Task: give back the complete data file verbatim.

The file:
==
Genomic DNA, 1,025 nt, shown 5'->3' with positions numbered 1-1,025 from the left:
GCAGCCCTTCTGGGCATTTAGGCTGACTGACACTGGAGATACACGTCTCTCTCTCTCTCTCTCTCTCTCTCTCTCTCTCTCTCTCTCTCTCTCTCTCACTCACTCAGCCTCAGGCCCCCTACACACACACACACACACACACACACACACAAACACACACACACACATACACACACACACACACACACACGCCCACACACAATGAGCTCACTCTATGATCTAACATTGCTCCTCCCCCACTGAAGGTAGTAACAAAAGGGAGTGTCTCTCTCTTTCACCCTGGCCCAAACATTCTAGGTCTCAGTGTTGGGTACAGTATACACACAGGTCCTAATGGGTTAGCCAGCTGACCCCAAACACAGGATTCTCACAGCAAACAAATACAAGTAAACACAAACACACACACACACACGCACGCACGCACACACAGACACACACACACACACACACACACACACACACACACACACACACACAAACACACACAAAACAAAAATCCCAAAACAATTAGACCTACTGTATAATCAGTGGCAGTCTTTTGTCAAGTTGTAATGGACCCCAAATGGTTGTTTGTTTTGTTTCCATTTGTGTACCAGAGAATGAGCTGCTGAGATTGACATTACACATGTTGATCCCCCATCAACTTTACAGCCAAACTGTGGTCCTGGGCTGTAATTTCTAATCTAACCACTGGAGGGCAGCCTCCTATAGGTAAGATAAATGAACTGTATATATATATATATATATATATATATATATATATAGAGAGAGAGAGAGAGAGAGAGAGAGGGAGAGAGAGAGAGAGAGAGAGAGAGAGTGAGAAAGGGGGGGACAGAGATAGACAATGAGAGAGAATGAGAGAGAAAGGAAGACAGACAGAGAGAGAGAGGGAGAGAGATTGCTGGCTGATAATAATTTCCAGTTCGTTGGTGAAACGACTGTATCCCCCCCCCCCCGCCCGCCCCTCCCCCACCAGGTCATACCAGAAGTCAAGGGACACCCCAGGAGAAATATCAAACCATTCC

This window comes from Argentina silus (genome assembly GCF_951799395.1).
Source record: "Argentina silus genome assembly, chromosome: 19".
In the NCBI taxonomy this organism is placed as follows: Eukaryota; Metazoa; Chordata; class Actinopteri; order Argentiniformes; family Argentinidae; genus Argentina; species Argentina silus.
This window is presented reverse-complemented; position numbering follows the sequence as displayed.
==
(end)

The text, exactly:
Genomic DNA, 1,025 nt, shown 5'->3' with positions numbered 1-1,025 from the left:
GCAGCCCTTCTGGGCATTTAGGCTGACTGACACTGGAGATACACGTCTCTCTCTCTCTCTCTCTCTCTCTCTCTCTCTCTCTCTCTCTCTCTCTCTCACTCACTCAGCCTCAGGCCCCCTACACACACACACACACACACACACACACACAAACACACACACACACATACACACACACACACACACACACGCCCACACACAATGAGCTCACTCTATGATCTAACATTGCTCCTCCCCCACTGAAGGTAGTAACAAAAGGGAGTGTCTCTCTCTTTCACCCTGGCCCAAACATTCTAGGTCTCAGTGTTGGGTACAGTATACACACAGGTCCTAATGGGTTAGCCAGCTGACCCCAAACACAGGATTCTCACAGCAAACAAATACAAGTAAACACAAACACACACACACACACGCACGCACGCACACACAGACACACACACACACACACACACACACACACACACACACACACACACAAACACACACAAAACAAAAATCCCAAAACAATTAGACCTACTGTATAATCAGTGGCAGTCTTTTGTCAAGTTGTAATGGACCCCAAATGGTTGTTTGTTTTGTTTCCATTTGTGTACCAGAGAATGAGCTGCTGAGATTGACATTACACATGTTGATCCCCCATCAACTTTACAGCCAAACTGTGGTCCTGGGCTGTAATTTCTAATCTAACCACTGGAGGGCAGCCTCCTATAGGTAAGATAAATGAACTGTATATATATATATATATATATATATATATATATATAGAGAGAGAGAGAGAGAGAGAGAGAGGGAGAGAGAGAGAGAGAGAGAGAGAGAGTGAGAAAGGGGGGGACAGAGATAGACAATGAGAGAGAATGAGAGAGAAAGGAAGACAGACAGAGAGAGAGAGGGAGAGAGATTGCTGGCTGATAATAATTTCCAGTTCGTTGGTGAAACGACTGTATCCCCCCCCCCCCGCCCGCCCCTCCCCCACCAGGTCATACCAGAAGTCAAGGGACACCCCAGGAGAAATATCAAACCATTCC

This window comes from Argentina silus (genome assembly GCF_951799395.1).
Source record: "Argentina silus genome assembly, chromosome: 19".
In the NCBI taxonomy this organism is placed as follows: Eukaryota; Metazoa; Chordata; class Actinopteri; order Argentiniformes; family Argentinidae; genus Argentina; species Argentina silus.
This window is presented reverse-complemented; position numbering follows the sequence as displayed.